Posts Tagged ‘Python’

Malware Analyst’s Cookbook: Tools & Techniques For Fighting Malicious Code

Saturday, April 23rd, 2011

Malware Analyst’s Cookbook has nearly 200 recipes (you can think of them as 3-5 page blogs) aim to solve common problems that you’ll encounter while analyzing, reverse-engineering, and investigating malware. The DVD includes full size color images of all figures in the book, evidence files (memory samples, registry hives, etc.) and about 50 custom tools in C/C++, Python and Perl – many of which we’ll also publish on this website after some time.

Link: Amazon

Django: The Web Framework For Perfectionists With Deadlines

Tuesday, January 25th, 2011

Django is a high-level Python Web framework that encourages rapid development and clean, pragmatic design.

Developed four years ago by a fast-moving online-news operation, Django was designed to handle two challenges: the intensive deadlines of a newsroom and the stringent requirements of the experienced Web developers who wrote it. It lets you build high-performing, elegant Web applications quickly.

Django focuses on automating as much as possible and adhering to the DRY principle.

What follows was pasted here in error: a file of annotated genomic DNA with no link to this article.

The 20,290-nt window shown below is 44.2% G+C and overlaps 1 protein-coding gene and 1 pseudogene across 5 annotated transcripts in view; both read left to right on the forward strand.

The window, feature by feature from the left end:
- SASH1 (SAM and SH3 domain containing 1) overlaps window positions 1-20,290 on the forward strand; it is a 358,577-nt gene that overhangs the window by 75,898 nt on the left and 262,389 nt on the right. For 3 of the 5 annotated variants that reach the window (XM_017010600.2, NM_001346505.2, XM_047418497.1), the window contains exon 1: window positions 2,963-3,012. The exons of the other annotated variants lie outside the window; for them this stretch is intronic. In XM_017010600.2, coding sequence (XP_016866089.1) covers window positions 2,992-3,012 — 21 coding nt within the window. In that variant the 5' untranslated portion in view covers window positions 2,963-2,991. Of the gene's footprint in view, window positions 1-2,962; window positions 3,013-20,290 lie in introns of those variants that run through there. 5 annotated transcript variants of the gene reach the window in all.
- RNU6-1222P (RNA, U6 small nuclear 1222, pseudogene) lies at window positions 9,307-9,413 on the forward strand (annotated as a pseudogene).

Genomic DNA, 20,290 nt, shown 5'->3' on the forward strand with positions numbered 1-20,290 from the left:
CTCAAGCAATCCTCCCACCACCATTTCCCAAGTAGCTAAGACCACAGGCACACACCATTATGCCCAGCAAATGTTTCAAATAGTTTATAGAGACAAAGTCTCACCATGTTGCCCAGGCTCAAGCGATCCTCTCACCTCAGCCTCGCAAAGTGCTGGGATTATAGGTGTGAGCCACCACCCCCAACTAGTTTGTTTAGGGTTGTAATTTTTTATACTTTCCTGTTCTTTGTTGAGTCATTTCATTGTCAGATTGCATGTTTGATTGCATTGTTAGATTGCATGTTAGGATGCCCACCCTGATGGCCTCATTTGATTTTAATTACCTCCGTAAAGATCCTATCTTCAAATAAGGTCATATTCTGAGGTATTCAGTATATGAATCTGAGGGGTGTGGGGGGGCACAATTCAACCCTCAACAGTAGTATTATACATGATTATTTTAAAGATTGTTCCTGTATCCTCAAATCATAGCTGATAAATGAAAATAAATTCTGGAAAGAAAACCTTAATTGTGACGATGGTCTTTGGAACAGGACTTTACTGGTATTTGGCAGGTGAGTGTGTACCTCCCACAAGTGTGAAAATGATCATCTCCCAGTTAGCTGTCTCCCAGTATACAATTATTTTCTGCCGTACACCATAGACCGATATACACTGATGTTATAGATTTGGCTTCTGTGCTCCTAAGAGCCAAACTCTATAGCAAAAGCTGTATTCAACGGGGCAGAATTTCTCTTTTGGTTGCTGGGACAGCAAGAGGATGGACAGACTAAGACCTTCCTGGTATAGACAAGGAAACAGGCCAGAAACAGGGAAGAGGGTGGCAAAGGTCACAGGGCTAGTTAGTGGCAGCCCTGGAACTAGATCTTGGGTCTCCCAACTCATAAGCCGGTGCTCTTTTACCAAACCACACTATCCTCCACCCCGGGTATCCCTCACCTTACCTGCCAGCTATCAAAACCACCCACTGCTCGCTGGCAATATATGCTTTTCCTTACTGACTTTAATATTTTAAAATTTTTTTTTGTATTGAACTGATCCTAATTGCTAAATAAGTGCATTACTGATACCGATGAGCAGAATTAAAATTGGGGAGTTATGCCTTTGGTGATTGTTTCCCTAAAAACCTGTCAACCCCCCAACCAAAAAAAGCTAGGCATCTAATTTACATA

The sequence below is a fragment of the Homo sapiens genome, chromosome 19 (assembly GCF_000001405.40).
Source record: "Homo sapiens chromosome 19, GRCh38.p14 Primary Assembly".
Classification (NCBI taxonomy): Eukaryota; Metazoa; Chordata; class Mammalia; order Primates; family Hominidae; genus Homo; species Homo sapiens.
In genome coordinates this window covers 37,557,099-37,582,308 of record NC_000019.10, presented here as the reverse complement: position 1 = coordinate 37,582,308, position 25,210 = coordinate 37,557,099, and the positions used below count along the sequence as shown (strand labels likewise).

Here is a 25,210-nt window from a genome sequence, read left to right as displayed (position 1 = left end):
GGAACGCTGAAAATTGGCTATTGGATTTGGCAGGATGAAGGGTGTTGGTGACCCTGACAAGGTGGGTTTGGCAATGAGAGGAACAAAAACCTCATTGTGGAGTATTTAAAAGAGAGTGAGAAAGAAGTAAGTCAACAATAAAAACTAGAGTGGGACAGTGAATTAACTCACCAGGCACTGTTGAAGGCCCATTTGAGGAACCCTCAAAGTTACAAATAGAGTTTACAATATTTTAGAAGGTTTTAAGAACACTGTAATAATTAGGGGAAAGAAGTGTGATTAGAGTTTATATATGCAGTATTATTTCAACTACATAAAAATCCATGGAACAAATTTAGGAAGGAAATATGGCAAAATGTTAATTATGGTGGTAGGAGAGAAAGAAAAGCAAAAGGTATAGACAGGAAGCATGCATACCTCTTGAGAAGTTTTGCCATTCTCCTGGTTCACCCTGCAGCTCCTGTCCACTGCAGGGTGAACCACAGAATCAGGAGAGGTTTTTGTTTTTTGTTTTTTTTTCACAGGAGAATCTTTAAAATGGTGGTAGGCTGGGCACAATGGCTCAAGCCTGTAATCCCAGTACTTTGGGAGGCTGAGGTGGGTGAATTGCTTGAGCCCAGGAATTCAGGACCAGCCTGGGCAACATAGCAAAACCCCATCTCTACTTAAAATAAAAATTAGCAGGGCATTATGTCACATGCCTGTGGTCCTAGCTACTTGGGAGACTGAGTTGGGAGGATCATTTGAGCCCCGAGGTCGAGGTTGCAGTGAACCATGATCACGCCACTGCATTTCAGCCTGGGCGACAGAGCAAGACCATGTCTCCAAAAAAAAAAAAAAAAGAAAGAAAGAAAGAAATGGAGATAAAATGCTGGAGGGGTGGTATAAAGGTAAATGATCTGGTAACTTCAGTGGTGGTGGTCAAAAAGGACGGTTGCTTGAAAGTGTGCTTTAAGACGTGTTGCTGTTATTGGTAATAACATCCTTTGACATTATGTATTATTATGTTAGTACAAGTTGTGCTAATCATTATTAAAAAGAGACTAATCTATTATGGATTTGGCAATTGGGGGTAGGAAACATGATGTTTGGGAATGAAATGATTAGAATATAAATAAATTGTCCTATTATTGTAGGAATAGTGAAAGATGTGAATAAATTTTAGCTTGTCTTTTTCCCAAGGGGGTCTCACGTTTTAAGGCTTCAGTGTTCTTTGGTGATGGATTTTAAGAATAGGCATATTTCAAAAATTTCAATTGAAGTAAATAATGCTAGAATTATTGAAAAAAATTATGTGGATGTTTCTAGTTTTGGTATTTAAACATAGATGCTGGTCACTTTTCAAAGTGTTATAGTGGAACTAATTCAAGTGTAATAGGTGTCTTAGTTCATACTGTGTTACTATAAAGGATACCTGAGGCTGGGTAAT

Dive in by reading the overview →

When you’re ready to code, read the installation guide and tutorial.

Link: Django

Learn Python The Hard Way

Thursday, January 13th, 2011

This is the site for the book “Learn Python The Hard Way”. The book is a very beginner book for people who want to learn to code. If you can already code then the book will probably drive you insane. It’s intended for people who have no coding chops to build up their skills before starting a more detailed book.

The book is free to read and give to anyone so long as you do not charge for it and you give them the entire book.

Link: Learn Python The Hard Way

Python Spreadsheet Application

Wednesday, January 12th, 2011

Pyspread is a cross-platform Python spreadsheet application. It is based on and written in the programming language Python.

Instead of spreadsheet formulas, Python expressions are entered into the spreadsheet cells. Each expression returns a Python object that can be accessed from other cells. These objects can represent anything including lists or matrices.

Link: Pyspread